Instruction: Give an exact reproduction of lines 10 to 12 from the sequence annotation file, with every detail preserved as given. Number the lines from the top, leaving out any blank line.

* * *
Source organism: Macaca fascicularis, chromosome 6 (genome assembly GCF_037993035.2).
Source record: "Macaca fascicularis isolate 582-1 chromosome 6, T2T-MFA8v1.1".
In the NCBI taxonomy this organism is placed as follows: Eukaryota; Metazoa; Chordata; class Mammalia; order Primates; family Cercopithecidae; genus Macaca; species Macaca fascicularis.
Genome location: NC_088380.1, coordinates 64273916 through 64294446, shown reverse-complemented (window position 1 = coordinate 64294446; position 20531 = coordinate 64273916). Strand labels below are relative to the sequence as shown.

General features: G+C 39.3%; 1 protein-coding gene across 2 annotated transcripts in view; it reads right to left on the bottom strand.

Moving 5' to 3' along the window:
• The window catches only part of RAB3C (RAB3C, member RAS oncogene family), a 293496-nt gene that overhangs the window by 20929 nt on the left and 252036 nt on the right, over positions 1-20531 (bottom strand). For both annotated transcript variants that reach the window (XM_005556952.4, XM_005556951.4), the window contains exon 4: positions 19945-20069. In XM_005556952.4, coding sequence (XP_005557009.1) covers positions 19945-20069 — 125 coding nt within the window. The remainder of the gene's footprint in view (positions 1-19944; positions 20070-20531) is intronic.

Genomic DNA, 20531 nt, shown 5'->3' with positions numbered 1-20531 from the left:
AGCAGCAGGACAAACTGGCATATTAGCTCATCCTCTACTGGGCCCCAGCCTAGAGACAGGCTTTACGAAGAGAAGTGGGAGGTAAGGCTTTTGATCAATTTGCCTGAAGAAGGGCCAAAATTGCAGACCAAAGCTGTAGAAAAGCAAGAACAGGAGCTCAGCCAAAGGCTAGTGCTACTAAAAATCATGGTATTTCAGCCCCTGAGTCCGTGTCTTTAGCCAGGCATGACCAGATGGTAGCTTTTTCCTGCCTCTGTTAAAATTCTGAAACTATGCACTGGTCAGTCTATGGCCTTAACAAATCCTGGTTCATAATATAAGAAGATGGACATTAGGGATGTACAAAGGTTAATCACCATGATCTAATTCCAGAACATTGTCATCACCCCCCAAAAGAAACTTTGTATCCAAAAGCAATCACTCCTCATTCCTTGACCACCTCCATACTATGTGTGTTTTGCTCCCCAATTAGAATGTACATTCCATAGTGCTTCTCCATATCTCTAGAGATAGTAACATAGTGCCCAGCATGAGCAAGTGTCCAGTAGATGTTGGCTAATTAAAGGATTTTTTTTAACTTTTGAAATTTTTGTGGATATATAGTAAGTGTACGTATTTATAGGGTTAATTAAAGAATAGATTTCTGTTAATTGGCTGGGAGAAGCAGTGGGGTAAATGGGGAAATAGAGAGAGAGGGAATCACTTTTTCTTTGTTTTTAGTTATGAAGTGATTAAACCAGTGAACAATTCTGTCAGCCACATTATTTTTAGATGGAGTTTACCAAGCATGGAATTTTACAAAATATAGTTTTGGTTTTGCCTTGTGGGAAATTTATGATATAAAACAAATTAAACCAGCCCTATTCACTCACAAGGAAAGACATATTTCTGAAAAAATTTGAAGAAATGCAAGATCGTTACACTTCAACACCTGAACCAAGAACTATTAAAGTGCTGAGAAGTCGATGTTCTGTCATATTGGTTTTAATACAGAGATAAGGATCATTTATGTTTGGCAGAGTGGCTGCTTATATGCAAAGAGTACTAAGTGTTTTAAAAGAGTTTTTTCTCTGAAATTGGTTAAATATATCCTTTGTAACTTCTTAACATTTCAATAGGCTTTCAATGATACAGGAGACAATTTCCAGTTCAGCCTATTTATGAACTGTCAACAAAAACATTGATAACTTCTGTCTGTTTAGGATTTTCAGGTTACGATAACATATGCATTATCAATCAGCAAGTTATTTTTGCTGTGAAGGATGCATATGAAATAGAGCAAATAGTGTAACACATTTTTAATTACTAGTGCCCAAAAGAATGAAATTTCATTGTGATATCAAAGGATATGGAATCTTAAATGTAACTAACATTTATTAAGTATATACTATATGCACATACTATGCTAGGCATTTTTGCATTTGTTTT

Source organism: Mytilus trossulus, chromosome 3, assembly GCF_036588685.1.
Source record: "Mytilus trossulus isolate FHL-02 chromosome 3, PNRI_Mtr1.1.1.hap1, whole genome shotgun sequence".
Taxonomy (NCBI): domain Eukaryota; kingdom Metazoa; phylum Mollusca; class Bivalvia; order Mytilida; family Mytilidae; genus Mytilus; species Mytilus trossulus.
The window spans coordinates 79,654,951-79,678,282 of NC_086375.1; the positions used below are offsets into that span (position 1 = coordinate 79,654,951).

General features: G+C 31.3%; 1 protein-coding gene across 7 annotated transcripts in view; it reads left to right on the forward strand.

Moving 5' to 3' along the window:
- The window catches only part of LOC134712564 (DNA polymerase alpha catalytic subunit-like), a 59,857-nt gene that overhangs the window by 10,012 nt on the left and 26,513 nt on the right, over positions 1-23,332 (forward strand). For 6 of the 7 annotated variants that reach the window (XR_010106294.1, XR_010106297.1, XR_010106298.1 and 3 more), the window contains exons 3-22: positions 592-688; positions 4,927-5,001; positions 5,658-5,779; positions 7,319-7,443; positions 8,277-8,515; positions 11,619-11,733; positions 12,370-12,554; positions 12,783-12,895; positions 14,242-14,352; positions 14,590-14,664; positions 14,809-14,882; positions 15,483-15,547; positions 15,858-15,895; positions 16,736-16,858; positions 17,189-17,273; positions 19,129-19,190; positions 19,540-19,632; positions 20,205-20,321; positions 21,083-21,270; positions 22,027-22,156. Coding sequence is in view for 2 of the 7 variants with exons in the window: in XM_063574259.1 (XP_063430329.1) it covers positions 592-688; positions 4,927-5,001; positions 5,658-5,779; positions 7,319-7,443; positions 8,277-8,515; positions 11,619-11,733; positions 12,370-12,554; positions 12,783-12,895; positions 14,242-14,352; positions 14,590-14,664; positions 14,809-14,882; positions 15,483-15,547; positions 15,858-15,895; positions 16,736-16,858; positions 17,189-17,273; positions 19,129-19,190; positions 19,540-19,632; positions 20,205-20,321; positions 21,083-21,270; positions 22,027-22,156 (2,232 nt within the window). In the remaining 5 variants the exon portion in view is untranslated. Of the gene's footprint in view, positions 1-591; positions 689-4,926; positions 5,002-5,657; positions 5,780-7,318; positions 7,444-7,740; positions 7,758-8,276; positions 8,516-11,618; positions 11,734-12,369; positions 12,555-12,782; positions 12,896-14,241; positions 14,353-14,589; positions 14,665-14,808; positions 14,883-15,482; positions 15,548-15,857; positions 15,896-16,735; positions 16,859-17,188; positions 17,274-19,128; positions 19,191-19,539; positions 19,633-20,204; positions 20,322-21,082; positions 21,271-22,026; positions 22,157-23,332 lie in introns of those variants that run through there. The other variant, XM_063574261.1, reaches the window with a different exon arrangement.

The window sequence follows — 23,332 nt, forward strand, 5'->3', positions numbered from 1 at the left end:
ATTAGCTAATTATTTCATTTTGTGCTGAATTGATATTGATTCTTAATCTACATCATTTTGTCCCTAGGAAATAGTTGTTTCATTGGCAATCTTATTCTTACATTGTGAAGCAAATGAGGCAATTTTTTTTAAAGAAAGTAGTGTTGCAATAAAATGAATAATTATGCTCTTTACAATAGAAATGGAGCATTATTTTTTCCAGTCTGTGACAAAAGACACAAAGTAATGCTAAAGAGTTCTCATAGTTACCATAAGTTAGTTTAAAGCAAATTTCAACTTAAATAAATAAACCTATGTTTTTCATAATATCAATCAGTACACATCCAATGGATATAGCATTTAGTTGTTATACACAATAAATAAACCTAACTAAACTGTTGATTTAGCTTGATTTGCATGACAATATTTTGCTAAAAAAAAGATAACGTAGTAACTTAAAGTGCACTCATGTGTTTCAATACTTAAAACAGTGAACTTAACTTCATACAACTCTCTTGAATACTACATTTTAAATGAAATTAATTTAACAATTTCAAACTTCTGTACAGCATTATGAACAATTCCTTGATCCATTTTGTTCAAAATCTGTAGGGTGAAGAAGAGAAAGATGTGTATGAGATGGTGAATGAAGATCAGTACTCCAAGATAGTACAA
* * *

Source organism: Mytilus trossulus, chromosome 3, assembly GCF_036588685.1.
Source record: "Mytilus trossulus isolate FHL-02 chromosome 3, PNRI_Mtr1.1.1.hap1, whole genome shotgun sequence".
Taxonomy (NCBI): domain Eukaryota; kingdom Metazoa; phylum Mollusca; class Bivalvia; order Mytilida; family Mytilidae; genus Mytilus; species Mytilus trossulus.